Another flu season is approaching and, like years past, doctors are advising people to get a flu shot. But, you've heard and read stories about adverse reactions and negative side effects of getting a flu shot, making you hesitant to get you and your family vaccinated.
Unfortunately, there is no shortage of misinformation about the flu shot. These misconceptions oftentimes prevent people from getting vaccinated. So, what is the truth? Are flu shots safe? Is the flu shot right for you? Here, we debunk seven common flu shot myths.
Myth 1: Getting the flu shot will give you the flu.
This may be the most common flu shot myth. The Centers for Disease Control and Prevention (CDC) says, no, the flu shot cannot give you the flu.The fact is, after getting a flu shot, some people may have soreness at the spot of injection and even a mild fever, but that is a result of the body building an immune response to the vaccine – exactly what the body is supposed to be doing. However, the flu shot does not cause the flu and there is no active virus in the flu vaccine given with a needle (the nasal spray does contain live virus, but the virus is weakened so they won't cause flu illness)
Myth 2: Influenza is not that serious so it isn't necessary to get the vaccine.
The CDC estimates that there are between 9.3 million to 49 million cases each year. This leads to approximately 140,000 to 960,000 hospitalizations annually, and last year there were nearly 80,000 deaths.
Even though you may think you feel healthy and that getting the flu virus won't harm your health in the long run, it's important to remember that people you may come into contact with daily are at risk too – the elderly, children, parents of children and pregnant women could be put at risk of getting the flu virus from you. Educating yourself about getting the flu shot and knowing what precautions are available if you do get the flu, isn't just for your personal benefit, it's for everyone around you.
Myth 3: You don't need a flu shot if you had one last year.
You need to be vaccinated every year for two very important reasons.
First, from year-to-year and place-to-place the flu virus is constantly changing. As strains of the flu virus change, new vaccines must be made to protect against the flu's new strains. Last year's flu shot may not be prepared to combat this season's common flu viruses.
Second, while your seasonal flu shot should protect you throughout flu season, the antibodies your body produces to protect you from the flu virus after receiving the vaccine decline over time. Getting a flu shot every year can help keep you protected against the flu year-after-year.
Myth 4: Flu shots are dangerous for children.
If you have children, you may be wondering — are flu shots safe for my kids? Children under the age of 5 are more likely to develop serious complications if they get the flu, and a vaccine can help decrease their risk.
A 2017 study published in Pediatrics showed that the flu vaccine reduced the risk of flu-associated death by 65 percent among healthy children 17 or younger. If that's not reason enough to have your child vaccinated, the CDC recommends that everyone over the age of 6 months get a flu shot.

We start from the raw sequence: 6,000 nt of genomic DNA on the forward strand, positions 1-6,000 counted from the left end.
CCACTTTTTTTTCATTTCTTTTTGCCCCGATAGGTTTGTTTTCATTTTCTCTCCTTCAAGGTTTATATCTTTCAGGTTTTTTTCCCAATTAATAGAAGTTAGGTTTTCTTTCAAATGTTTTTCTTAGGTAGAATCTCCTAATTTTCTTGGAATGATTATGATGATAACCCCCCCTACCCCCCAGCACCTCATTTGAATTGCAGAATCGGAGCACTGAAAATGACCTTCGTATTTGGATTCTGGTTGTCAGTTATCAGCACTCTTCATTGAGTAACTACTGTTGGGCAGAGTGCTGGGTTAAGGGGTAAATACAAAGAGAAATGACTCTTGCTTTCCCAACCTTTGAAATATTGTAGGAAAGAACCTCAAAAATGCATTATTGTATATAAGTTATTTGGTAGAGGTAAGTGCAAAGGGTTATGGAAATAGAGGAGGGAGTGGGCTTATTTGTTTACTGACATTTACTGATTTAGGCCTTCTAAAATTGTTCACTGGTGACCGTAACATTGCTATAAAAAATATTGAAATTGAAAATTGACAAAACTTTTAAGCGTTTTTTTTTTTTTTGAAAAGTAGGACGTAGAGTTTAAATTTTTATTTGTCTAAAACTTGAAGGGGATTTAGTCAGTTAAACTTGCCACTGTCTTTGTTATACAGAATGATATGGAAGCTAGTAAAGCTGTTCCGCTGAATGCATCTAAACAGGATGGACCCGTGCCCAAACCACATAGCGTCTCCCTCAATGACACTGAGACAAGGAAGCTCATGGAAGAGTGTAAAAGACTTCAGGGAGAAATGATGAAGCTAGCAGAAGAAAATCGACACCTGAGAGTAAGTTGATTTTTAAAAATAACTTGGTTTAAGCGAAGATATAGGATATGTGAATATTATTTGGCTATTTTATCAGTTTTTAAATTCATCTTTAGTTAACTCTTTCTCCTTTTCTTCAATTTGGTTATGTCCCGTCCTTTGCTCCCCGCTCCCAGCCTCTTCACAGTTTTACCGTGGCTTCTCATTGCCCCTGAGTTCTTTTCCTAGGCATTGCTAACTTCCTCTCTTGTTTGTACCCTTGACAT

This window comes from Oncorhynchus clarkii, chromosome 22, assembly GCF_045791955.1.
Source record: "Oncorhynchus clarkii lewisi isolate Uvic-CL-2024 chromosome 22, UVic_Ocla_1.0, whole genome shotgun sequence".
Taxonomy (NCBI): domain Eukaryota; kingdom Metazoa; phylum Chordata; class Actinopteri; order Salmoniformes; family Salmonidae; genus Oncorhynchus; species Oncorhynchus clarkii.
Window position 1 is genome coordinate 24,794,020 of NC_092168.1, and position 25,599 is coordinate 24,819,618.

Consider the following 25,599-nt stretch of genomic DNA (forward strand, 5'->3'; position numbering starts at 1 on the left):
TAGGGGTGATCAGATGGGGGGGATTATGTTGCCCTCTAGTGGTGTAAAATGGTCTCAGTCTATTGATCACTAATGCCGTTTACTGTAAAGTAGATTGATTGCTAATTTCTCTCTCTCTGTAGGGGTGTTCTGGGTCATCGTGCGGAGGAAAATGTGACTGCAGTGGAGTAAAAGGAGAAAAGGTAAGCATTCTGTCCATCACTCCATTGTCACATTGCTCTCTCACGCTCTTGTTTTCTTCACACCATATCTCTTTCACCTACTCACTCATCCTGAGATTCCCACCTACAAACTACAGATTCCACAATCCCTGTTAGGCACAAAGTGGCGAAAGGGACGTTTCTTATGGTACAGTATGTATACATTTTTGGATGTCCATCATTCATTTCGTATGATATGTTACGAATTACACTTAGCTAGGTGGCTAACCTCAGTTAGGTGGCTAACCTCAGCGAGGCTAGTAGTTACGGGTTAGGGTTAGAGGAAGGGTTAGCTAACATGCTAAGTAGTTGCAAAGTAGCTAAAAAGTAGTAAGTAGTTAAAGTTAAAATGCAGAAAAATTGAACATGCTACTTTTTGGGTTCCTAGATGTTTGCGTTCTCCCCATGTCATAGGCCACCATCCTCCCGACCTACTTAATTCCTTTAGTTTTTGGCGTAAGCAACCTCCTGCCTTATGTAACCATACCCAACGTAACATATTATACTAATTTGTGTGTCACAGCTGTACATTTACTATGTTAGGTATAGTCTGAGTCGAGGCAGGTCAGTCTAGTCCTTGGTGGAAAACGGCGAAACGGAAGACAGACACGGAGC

Myth 5: The flu shot makes you more susceptible to other respiratory viruses.
Based on the most current research, the CDC has found no evidence to suggest the flu vaccine makes people more susceptible to other respiratory infections.
Not to mention, a study published in March 2017 in the Journal of Infectious Diseases found that getting a flu shot won't weaken your immune system.
Myth 6: It is better for the body to build immunity "naturally" by getting influenza
The flu vaccine is perfectly safe for most people to take every year. Again, the most commonly reported side effects are a headache and soreness or redness at the injection site.
It is possible that people with an allergy to eggs could suffer from an allergic reaction to the vaccine itself, since there is a small amount of egg protein within the shot. But the CDC says that people with this sensitivity can receive any licensed, recommended and age-appropriate flu vaccine; only people who have had severe allergic reactions should not receive it.
But these types of severe reactions are rare — only about 1.3 percent of children and 0.2 percent of adults are affected, and a recent CDC study found that only about 1 person in 1 million has an allergic reaction. If you are concerned about potential side effects, have a conversation with your doctor to see if the flu shot is right for you.
7. Getting the flu is no big deal.
Flu shots aren't just for your personal benefit — they're for everyone around you. It's important to remember that when you have the flu, coming into contact with elderly people, children, parents of children and pregnant women puts them at risk, too. The CDC recommends that everyone over the age of 6 months get the flu vaccine.
If you start to feel flu-like symptoms, go to your doctor as soon as possible to be tested – a flu test is the only way to know for sure if you have the virus. Antiviral medication works best if given within 48 hours of symptom onset so getting tested earlier can lead to better outcomes.
If you do wind up with the flu, make sure to listen to what your body is telling you it needs, whether that's more sleep, fluids, a warm bowl of chicken noodle soup, or a few days off from the gym – whatever it may be, take the time your body needs to recover.